“You would do anything for Arthur,” Elliscia said, one day, as we stood in the immense conservatory, lush tropical plants muffling the sounds of our existence. Her eyes were dark, bitter jewels; her voice was harsh with implied betrayal. I loved Arthur, she thought. I loved Snow White, she thought. She thought me a coward for not loving her as well.

“I would,” I said, because I had to speak the truth.

“And as his wife, I am one with him. So you would do anything for me.”

In the middle of this steamy exiled jungle, cold trickled through me. She would ask me to give my lips to her. To take her body. To give her my love. I could not live with any of those. So perhaps you’ll forgive my relief at what she truly said:

“Kill Snow White.”

SNOW: Nick by-Basil lured me on a ride with promises of showing me magic. I’d only ever seen the results of magic – the bodies, the piles of fruit, my heartbeat quick in my chest – never actual magic in process. So I went thoughtlessly with him into the woods.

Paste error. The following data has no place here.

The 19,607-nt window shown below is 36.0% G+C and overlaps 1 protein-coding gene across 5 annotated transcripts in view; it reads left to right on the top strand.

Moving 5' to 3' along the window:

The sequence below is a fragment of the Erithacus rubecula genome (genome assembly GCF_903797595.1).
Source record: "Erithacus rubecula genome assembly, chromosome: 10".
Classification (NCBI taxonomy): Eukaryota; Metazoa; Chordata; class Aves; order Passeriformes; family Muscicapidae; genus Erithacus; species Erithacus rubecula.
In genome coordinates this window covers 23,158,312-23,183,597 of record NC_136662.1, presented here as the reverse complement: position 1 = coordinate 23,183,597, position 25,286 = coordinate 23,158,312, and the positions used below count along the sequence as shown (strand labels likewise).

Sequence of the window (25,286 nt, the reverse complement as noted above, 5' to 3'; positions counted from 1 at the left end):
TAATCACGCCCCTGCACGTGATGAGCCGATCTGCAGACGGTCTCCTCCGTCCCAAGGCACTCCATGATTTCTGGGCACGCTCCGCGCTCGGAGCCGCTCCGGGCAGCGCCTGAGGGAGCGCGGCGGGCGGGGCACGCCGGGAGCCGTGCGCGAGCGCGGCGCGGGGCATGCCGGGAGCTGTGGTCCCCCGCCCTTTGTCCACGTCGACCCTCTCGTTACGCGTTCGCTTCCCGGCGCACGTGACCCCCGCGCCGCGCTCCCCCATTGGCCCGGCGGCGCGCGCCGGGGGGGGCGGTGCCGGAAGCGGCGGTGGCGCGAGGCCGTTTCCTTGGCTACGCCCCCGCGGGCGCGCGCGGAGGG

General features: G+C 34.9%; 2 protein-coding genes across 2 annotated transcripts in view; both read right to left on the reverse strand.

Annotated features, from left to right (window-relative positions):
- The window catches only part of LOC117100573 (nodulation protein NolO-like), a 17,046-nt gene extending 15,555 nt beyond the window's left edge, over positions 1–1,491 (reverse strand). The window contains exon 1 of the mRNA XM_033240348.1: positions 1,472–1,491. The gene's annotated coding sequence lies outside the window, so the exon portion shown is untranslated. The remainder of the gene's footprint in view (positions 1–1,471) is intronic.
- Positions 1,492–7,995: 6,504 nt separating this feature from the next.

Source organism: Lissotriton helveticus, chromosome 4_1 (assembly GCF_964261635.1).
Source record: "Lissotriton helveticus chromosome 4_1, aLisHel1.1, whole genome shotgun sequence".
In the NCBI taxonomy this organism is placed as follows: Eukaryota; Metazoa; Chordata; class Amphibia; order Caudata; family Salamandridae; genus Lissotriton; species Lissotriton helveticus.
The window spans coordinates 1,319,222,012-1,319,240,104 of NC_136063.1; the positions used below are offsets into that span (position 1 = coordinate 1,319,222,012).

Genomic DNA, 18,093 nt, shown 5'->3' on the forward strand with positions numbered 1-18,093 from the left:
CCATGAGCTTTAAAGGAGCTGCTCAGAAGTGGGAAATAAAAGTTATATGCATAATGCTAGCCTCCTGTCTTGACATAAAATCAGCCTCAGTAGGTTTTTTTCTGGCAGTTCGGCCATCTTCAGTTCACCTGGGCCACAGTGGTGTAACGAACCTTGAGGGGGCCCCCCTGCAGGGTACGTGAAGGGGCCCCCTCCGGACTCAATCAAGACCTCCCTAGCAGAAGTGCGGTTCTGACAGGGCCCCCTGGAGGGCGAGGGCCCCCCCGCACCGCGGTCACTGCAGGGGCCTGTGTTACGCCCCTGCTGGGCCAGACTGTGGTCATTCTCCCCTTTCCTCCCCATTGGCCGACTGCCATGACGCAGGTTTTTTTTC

He held my shoulder. “I am to kill you. Guinevere wants you dead. She invoked your father’s name.”

I had seen him sacrifice little creatures for the courtly magic before, and I knew I was just another little creature. “And you will do it,” I said. “Because you have to tell the truth.”

“I will show you magic,” Nick by-Basil said slowly. “And then you will fight me for your life.”


“Hit me as hard as you can, princess,” Nick by-Basil said. I smelled blood, and then, with magic that twisted my stomach, he was a raven before me.

I smashed him to the ground, a tangle of wings and feathers and Nick by-Basil, and I ran.

NICK: I brought Elliscia the heart of a boar and told her that Snow White was dead.

She never dreamed that I told anything but the truth. I was a magician, after all, and lies ruined the magic.